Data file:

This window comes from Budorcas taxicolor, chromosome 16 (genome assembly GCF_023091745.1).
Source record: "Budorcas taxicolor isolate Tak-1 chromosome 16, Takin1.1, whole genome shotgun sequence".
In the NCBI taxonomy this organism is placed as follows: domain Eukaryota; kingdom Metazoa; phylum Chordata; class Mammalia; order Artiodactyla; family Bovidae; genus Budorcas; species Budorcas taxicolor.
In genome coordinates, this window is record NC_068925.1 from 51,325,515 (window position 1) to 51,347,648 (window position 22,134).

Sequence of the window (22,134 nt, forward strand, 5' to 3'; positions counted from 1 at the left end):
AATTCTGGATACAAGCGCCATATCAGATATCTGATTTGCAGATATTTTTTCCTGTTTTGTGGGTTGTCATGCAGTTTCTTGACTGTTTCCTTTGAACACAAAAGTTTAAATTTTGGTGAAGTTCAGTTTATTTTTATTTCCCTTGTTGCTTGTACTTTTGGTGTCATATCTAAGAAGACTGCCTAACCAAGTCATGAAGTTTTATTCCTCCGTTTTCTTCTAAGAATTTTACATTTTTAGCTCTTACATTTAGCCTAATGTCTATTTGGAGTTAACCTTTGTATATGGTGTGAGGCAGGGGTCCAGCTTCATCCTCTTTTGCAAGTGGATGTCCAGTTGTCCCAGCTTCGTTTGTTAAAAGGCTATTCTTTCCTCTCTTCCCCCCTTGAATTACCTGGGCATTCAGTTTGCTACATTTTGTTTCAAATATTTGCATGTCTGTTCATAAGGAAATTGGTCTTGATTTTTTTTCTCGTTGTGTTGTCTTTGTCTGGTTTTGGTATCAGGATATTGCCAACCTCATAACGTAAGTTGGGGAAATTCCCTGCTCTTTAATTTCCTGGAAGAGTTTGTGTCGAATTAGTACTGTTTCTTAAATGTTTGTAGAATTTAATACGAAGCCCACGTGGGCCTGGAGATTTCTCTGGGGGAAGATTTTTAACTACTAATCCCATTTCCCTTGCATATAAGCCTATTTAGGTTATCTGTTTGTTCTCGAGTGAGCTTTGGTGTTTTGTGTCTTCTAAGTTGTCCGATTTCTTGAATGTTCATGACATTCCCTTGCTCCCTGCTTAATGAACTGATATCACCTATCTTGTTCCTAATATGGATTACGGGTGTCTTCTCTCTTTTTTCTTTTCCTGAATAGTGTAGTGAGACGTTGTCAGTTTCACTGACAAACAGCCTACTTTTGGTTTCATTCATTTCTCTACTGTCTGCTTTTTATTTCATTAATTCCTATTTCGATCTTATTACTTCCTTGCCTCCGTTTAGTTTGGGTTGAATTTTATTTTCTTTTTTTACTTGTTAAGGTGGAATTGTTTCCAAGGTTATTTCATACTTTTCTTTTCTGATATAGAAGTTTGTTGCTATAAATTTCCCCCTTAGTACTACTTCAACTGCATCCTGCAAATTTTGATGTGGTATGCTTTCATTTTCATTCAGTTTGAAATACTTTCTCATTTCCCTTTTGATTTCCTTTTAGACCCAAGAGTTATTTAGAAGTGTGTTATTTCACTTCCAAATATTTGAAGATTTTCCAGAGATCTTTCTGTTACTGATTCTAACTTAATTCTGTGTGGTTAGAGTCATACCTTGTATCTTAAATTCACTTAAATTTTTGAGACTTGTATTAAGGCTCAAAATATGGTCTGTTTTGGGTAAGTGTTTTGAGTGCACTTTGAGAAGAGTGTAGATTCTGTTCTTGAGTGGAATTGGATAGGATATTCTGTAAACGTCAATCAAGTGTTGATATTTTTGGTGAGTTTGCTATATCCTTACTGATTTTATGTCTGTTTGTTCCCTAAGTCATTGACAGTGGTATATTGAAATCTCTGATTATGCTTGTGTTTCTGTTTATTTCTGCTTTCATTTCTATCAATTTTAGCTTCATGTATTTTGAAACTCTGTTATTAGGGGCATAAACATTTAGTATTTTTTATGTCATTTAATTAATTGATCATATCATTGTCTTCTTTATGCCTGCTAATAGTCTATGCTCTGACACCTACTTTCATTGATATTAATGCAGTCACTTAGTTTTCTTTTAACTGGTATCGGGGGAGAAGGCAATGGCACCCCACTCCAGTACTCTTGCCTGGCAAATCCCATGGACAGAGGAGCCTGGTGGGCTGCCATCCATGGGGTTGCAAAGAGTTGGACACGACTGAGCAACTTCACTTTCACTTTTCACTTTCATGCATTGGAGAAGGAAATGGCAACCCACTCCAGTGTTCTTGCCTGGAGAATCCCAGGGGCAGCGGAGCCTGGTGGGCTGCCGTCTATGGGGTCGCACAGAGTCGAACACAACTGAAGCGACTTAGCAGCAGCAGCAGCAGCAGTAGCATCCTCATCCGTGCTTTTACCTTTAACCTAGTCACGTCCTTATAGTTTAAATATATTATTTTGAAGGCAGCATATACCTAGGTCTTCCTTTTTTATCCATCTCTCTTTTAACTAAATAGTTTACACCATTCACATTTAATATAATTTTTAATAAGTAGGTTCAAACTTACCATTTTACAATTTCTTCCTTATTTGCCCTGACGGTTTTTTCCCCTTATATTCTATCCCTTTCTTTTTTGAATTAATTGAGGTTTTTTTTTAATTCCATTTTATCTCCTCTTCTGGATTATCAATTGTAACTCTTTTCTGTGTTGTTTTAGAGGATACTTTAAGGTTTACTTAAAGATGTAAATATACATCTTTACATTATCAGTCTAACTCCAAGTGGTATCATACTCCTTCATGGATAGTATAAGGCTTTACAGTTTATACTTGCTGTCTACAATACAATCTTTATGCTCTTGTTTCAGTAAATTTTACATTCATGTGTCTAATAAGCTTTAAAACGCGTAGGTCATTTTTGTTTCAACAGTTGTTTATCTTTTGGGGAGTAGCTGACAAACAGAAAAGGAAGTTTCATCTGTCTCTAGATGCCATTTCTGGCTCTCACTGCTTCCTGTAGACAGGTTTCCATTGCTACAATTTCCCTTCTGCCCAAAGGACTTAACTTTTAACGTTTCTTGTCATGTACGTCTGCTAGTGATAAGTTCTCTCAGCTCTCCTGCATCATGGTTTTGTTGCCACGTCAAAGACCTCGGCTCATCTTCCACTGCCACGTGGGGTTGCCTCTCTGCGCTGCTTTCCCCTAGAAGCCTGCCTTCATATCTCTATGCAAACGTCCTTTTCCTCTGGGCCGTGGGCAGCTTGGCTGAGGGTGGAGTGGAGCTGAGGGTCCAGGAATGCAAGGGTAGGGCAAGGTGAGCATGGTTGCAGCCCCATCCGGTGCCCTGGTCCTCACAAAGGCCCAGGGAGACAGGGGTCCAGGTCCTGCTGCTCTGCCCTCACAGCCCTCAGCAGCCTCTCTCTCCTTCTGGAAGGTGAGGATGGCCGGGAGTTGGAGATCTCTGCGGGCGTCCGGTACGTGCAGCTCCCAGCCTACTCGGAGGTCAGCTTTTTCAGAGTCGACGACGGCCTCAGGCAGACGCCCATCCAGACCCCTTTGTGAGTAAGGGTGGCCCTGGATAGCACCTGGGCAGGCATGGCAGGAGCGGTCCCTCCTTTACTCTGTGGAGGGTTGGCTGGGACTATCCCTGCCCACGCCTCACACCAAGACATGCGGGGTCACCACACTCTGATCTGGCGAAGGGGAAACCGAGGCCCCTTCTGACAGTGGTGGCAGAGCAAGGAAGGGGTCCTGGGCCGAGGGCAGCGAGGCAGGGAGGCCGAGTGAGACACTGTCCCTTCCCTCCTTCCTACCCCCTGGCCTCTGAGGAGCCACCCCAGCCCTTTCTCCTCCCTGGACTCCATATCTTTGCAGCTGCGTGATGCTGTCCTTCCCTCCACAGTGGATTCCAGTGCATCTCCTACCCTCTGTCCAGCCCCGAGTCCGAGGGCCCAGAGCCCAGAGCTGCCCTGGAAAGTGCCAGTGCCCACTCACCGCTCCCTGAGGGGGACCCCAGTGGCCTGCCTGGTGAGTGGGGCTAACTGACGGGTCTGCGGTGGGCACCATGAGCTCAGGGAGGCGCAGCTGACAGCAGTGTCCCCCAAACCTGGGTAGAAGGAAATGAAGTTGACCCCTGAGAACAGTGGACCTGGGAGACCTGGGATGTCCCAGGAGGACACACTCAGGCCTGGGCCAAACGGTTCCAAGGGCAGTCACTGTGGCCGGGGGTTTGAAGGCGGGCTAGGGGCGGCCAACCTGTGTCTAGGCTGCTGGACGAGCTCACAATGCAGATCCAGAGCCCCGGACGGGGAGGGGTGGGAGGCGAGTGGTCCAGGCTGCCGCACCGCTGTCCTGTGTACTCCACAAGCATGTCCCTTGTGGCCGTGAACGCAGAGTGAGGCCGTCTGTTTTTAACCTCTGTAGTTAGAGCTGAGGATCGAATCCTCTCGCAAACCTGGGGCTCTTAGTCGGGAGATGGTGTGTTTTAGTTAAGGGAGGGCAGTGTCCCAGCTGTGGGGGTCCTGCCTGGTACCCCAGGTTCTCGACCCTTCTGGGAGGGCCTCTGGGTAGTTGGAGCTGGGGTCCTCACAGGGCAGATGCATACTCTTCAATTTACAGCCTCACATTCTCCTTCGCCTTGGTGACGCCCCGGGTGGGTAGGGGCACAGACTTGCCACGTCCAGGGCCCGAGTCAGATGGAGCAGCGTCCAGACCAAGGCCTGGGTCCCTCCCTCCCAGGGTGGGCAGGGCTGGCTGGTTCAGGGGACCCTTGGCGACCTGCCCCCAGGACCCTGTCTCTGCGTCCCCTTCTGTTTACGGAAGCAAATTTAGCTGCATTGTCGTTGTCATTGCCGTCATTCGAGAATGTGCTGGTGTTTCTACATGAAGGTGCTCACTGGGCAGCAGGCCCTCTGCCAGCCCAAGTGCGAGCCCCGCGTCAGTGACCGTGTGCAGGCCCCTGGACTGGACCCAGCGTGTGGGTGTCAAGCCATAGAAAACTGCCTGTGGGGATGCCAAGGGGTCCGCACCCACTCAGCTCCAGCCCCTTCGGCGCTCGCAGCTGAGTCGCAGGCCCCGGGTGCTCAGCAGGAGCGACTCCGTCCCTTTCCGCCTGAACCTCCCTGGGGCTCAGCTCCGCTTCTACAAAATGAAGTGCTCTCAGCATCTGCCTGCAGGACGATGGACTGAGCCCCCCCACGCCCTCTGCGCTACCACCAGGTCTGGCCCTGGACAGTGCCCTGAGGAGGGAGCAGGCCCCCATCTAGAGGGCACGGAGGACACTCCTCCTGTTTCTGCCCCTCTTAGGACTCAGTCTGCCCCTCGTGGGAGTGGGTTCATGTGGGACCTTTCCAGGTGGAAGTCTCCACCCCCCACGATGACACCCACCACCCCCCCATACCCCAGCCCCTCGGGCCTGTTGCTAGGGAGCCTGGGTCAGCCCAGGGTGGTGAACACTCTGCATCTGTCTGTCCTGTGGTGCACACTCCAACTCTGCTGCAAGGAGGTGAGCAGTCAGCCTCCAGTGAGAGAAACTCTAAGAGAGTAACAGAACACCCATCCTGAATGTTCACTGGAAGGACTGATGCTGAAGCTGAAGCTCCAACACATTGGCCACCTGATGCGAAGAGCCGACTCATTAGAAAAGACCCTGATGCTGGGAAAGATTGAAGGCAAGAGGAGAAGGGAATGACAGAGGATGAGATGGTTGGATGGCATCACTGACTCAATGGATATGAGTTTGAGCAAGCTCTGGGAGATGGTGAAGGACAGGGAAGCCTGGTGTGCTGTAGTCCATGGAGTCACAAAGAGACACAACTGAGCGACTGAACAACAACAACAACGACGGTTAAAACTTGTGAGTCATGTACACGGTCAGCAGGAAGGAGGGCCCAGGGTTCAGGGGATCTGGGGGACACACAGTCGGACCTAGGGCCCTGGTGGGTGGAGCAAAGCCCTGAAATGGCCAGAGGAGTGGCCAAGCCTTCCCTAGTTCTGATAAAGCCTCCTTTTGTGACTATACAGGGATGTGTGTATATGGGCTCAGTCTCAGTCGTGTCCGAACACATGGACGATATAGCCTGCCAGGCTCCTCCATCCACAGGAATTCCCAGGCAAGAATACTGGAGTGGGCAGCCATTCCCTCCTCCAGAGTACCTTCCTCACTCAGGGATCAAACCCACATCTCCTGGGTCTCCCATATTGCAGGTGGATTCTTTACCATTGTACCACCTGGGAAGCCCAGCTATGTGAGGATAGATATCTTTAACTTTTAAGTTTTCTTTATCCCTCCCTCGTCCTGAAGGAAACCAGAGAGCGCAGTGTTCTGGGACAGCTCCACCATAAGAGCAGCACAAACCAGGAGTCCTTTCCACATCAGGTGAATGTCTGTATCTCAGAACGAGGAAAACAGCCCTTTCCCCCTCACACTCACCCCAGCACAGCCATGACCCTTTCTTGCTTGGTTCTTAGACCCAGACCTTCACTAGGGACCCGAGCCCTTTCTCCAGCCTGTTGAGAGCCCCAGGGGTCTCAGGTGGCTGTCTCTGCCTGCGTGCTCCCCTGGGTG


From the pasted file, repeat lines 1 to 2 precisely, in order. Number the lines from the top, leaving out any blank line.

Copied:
This window comes from Budorcas taxicolor, chromosome 16 (genome assembly GCF_023091745.1).
Source record: "Budorcas taxicolor isolate Tak-1 chromosome 16, Takin1.1, whole genome shotgun sequence".